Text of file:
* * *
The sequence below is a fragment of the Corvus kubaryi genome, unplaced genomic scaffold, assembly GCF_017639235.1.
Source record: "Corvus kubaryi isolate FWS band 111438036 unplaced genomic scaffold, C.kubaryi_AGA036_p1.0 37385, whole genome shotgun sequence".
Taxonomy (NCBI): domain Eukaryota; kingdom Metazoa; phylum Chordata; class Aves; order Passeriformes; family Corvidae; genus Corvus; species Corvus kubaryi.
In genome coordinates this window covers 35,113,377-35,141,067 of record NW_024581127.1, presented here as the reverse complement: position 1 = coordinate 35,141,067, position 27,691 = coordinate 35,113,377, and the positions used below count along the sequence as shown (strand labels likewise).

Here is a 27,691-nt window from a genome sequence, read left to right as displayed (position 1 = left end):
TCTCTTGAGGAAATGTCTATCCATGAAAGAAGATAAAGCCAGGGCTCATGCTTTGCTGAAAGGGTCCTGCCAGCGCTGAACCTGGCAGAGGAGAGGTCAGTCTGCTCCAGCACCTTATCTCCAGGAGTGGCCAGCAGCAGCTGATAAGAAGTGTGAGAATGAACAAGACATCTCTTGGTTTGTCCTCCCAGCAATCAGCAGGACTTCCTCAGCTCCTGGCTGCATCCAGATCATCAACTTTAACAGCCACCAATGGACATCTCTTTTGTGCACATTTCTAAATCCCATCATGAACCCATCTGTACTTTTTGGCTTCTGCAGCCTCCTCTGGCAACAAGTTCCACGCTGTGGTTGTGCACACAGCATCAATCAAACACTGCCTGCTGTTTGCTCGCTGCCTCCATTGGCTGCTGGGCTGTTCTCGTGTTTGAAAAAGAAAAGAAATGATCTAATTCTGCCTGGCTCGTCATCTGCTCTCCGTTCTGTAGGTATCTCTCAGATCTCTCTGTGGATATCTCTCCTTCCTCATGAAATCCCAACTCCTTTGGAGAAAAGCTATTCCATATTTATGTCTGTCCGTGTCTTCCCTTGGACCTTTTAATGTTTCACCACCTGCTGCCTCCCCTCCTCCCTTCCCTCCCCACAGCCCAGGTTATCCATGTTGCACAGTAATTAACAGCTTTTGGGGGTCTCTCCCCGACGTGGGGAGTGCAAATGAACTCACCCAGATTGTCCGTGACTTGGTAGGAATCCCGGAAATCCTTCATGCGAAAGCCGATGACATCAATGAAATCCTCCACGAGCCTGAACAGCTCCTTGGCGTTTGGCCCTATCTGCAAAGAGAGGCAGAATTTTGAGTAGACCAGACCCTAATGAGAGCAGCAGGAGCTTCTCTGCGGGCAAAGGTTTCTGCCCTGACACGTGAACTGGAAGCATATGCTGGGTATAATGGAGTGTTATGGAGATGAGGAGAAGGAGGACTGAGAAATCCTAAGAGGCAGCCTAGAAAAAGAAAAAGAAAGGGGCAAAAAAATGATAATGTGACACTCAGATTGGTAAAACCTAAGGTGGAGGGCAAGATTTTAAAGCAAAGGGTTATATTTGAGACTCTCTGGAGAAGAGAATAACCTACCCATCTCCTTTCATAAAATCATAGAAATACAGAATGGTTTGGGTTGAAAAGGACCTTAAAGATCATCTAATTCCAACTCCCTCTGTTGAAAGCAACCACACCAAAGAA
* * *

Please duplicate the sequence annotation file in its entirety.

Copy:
The sequence below is a fragment of the Corvus kubaryi genome, unplaced genomic scaffold, assembly GCF_017639235.1.
Source record: "Corvus kubaryi isolate FWS band 111438036 unplaced genomic scaffold, C.kubaryi_AGA036_p1.0 37385, whole genome shotgun sequence".
Taxonomy (NCBI): domain Eukaryota; kingdom Metazoa; phylum Chordata; class Aves; order Passeriformes; family Corvidae; genus Corvus; species Corvus kubaryi.
In genome coordinates this window covers 35,113,377-35,141,067 of record NW_024581127.1, presented here as the reverse complement: position 1 = coordinate 35,141,067, position 27,691 = coordinate 35,113,377, and the positions used below count along the sequence as shown (strand labels likewise).

Here is a 27,691-nt window from a genome sequence, read left to right as displayed (position 1 = left end):
TCTCTTGAGGAAATGTCTATCCATGAAAGAAGATAAAGCCAGGGCTCATGCTTTGCTGAAAGGGTCCTGCCAGCGCTGAACCTGGCAGAGGAGAGGTCAGTCTGCTCCAGCACCTTATCTCCAGGAGTGGCCAGCAGCAGCTGATAAGAAGTGTGAGAATGAACAAGACATCTCTTGGTTTGTCCTCCCAGCAATCAGCAGGACTTCCTCAGCTCCTGGCTGCATCCAGATCATCAACTTTAACAGCCACCAATGGACATCTCTTTTGTGCACATTTCTAAATCCCATCATGAACCCATCTGTACTTTTTGGCTTCTGCAGCCTCCTCTGGCAACAAGTTCCACGCTGTGGTTGTGCACACAGCATCAATCAAACACTGCCTGCTGTTTGCTCGCTGCCTCCATTGGCTGCTGGGCTGTTCTCGTGTTTGAAAAAGAAAAGAAATGATCTAATTCTGCCTGGCTCGTCATCTGCTCTCCGTTCTGTAGGTATCTCTCAGATCTCTCTGTGGATATCTCTCCTTCCTCATGAAATCCCAACTCCTTTGGAGAAAAGCTATTCCATATTTATGTCTGTCCGTGTCTTCCCTTGGACCTTTTAATGTTTCACCACCTGCTGCCTCCCCTCCTCCCTTCCCTCCCCACAGCCCAGGTTATCCATGTTGCACAGTAATTAACAGCTTTTGGGGGTCTCTCCCCGACGTGGGGAGTGCAAATGAACTCACCCAGATTGTCCGTGACTTGGTAGGAATCCCGGAAATCCTTCATGCGAAAGCCGATGACATCAATGAAATCCTCCACGAGCCTGAACAGCTCCTTGGCGTTTGGCCCTATCTGCAAAGAGAGGCAGAATTTTGAGTAGACCAGACCCTAATGAGAGCAGCAGGAGCTTCTCTGCGGGCAAAGGTTTCTGCCCTGACACGTGAACTGGAAGCATATGCTGGGTATAATGGAGTGTTATGGAGATGAGGAGAAGGAGGACTGAGAAATCCTAAGAGGCAGCCTAGAAAAAGAAAAAGAAAGGGGCAAAAAAATGATAATGTGACACTCAGATTGGTAAAACCTAAGGTGGAGGGCAAGATTTTAAAGCAAAGGGTTATATTTGAGACTCTCTGGAGAAGAGAATAACCTACCCATCTCCTTTCATAAAATCATAGAAATACAGAATGGTTTGGGTTGAAAAGGACCTTAAAGATCATCTAATTCCAACTCCCTCTGTTGAAAGCAACCACACCAAAGAA